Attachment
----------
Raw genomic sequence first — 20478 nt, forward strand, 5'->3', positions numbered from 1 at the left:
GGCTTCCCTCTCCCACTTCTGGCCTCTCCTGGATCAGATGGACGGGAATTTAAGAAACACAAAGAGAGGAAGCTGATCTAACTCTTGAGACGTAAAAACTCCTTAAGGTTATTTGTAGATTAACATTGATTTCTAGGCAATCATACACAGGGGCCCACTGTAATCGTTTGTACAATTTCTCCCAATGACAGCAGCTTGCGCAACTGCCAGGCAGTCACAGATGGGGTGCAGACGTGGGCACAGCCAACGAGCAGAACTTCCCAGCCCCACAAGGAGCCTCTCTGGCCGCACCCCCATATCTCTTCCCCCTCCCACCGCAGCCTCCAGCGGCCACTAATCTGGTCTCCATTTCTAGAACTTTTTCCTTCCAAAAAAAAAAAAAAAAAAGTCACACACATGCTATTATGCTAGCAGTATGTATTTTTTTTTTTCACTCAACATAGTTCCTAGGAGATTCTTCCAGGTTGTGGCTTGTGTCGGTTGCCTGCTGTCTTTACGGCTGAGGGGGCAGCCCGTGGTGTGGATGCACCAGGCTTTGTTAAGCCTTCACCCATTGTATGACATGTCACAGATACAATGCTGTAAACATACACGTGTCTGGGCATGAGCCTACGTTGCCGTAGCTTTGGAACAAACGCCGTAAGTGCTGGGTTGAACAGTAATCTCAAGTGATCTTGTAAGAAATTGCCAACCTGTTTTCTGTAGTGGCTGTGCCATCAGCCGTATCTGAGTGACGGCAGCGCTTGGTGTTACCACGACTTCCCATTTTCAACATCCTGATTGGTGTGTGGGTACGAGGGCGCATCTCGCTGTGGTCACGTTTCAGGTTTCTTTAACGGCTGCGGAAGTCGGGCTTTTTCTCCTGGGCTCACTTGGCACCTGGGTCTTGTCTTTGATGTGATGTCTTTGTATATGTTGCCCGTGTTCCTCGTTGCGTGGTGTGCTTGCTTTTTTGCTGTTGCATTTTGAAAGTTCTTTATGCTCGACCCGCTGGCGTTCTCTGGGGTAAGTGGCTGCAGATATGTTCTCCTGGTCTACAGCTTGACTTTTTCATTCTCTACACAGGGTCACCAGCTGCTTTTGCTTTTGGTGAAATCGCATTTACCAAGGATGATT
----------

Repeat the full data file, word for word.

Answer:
Raw genomic sequence first — 20478 nt, forward strand, 5'->3', positions numbered from 1 at the left:
GGCTTCCCTCTCCCACTTCTGGCCTCTCCTGGATCAGATGGACGGGAATTTAAGAAACACAAAGAGAGGAAGCTGATCTAACTCTTGAGACGTAAAAACTCCTTAAGGTTATTTGTAGATTAACATTGATTTCTAGGCAATCATACACAGGGGCCCACTGTAATCGTTTGTACAATTTCTCCCAATGACAGCAGCTTGCGCAACTGCCAGGCAGTCACAGATGGGGTGCAGACGTGGGCACAGCCAACGAGCAGAACTTCCCAGCCCCACAAGGAGCCTCTCTGGCCGCACCCCCATATCTCTTCCCCCTCCCACCGCAGCCTCCAGCGGCCACTAATCTGGTCTCCATTTCTAGAACTTTTTCCTTCCAAAAAAAAAAAAAAAAAAGTCACACACATGCTATTATGCTAGCAGTATGTATTTTTTTTTTTCACTCAACATAGTTCCTAGGAGATTCTTCCAGGTTGTGGCTTGTGTCGGTTGCCTGCTGTCTTTACGGCTGAGGGGGCAGCCCGTGGTGTGGATGCACCAGGCTTTGTTAAGCCTTCACCCATTGTATGACATGTCACAGATACAATGCTGTAAACATACACGTGTCTGGGCATGAGCCTACGTTGCCGTAGCTTTGGAACAAACGCCGTAAGTGCTGGGTTGAACAGTAATCTCAAGTGATCTTGTAAGAAATTGCCAACCTGTTTTCTGTAGTGGCTGTGCCATCAGCCGTATCTGAGTGACGGCAGCGCTTGGTGTTACCACGACTTCCCATTTTCAACATCCTGATTGGTGTGTGGGTACGAGGGCGCATCTCGCTGTGGTCACGTTTCAGGTTTCTTTAACGGCTGCGGAAGTCGGGCTTTTTCTCCTGGGCTCACTTGGCACCTGGGTCTTGTCTTTGATGTGATGTCTTTGTATATGTTGCCCGTGTTCCTCGTTGCGTGGTGTGCTTGCTTTTTTGCTGTTGCATTTTGAAAGTTCTTTATGCTCGACCCGCTGGCGTTCTCTGGGGTAAGTGGCTGCAGATATGTTCTCCTGGTCTACAGCTTGACTTTTTCATTCTCTACACAGGGTCACCAGCTGCTTTTGCTTTTGGTGAAATCGCATTTACCAAGGATGATT